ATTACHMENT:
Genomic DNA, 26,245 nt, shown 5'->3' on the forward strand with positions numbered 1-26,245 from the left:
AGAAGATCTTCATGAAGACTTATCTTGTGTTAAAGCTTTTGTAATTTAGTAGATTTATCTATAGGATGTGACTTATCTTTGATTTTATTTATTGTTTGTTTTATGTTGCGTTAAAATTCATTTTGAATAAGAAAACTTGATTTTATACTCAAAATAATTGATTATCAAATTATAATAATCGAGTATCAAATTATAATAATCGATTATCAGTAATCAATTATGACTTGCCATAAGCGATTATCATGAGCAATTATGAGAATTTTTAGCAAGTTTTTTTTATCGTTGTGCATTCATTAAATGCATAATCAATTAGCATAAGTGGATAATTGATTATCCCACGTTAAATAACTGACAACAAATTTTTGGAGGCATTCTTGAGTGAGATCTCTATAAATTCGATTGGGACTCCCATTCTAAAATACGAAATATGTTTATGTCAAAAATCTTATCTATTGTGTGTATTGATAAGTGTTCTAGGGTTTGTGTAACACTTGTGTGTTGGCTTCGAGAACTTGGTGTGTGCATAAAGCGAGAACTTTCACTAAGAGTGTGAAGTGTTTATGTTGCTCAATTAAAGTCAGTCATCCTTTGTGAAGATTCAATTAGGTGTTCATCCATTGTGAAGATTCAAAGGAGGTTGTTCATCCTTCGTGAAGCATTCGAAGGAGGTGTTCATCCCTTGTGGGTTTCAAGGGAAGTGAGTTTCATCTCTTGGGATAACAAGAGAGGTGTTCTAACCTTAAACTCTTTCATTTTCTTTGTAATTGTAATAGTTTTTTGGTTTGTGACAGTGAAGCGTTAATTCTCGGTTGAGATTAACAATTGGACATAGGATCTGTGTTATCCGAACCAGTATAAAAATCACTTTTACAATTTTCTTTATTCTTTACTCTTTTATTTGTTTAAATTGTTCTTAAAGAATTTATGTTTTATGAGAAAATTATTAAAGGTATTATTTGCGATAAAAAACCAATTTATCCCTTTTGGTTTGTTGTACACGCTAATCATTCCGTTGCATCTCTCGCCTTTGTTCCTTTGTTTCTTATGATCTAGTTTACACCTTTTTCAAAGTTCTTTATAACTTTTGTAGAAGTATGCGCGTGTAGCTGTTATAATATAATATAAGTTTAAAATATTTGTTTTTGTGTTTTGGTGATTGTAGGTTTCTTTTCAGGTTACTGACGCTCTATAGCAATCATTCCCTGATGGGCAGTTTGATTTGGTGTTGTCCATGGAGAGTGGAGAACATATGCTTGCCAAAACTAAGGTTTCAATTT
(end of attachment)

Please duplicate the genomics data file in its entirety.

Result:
Genomic DNA, 26,245 nt, shown 5'->3' on the forward strand with positions numbered 1-26,245 from the left:
AGAAGATCTTCATGAAGACTTATCTTGTGTTAAAGCTTTTGTAATTTAGTAGATTTATCTATAGGATGTGACTTATCTTTGATTTTATTTATTGTTTGTTTTATGTTGCGTTAAAATTCATTTTGAATAAGAAAACTTGATTTTATACTCAAAATAATTGATTATCAAATTATAATAATCGAGTATCAAATTATAATAATCGATTATCAGTAATCAATTATGACTTGCCATAAGCGATTATCATGAGCAATTATGAGAATTTTTAGCAAGTTTTTTTTATCGTTGTGCATTCATTAAATGCATAATCAATTAGCATAAGTGGATAATTGATTATCCCACGTTAAATAACTGACAACAAATTTTTGGAGGCATTCTTGAGTGAGATCTCTATAAATTCGATTGGGACTCCCATTCTAAAATACGAAATATGTTTATGTCAAAAATCTTATCTATTGTGTGTATTGATAAGTGTTCTAGGGTTTGTGTAACACTTGTGTGTTGGCTTCGAGAACTTGGTGTGTGCATAAAGCGAGAACTTTCACTAAGAGTGTGAAGTGTTTATGTTGCTCAATTAAAGTCAGTCATCCTTTGTGAAGATTCAATTAGGTGTTCATCCATTGTGAAGATTCAAAGGAGGTTGTTCATCCTTCGTGAAGCATTCGAAGGAGGTGTTCATCCCTTGTGGGTTTCAAGGGAAGTGAGTTTCATCTCTTGGGATAACAAGAGAGGTGTTCTAACCTTAAACTCTTTCATTTTCTTTGTAATTGTAATAGTTTTTTGGTTTGTGACAGTGAAGCGTTAATTCTCGGTTGAGATTAACAATTGGACATAGGATCTGTGTTATCCGAACCAGTATAAAAATCACTTTTACAATTTTCTTTATTCTTTACTCTTTTATTTGTTTAAATTGTTCTTAAAGAATTTATGTTTTATGAGAAAATTATTAAAGGTATTATTTGCGATAAAAAACCAATTTATCCCTTTTGGTTTGTTGTACACGCTAATCATTCCGTTGCATCTCTCGCCTTTGTTCCTTTGTTTCTTATGATCTAGTTTACACCTTTTTCAAAGTTCTTTATAACTTTTGTAGAAGTATGCGCGTGTAGCTGTTATAATATAATATAAGTTTAAAATATTTGTTTTTGTGTTTTGGTGATTGTAGGTTTCTTTTCAGGTTACTGACGCTCTATAGCAATCATTCCCTGATGGGCAGTTTGATTTGGTGTTGTCCATGGAGAGTGGAGAACATATGCTTGCCAAAACTAAGGTTTCAATTT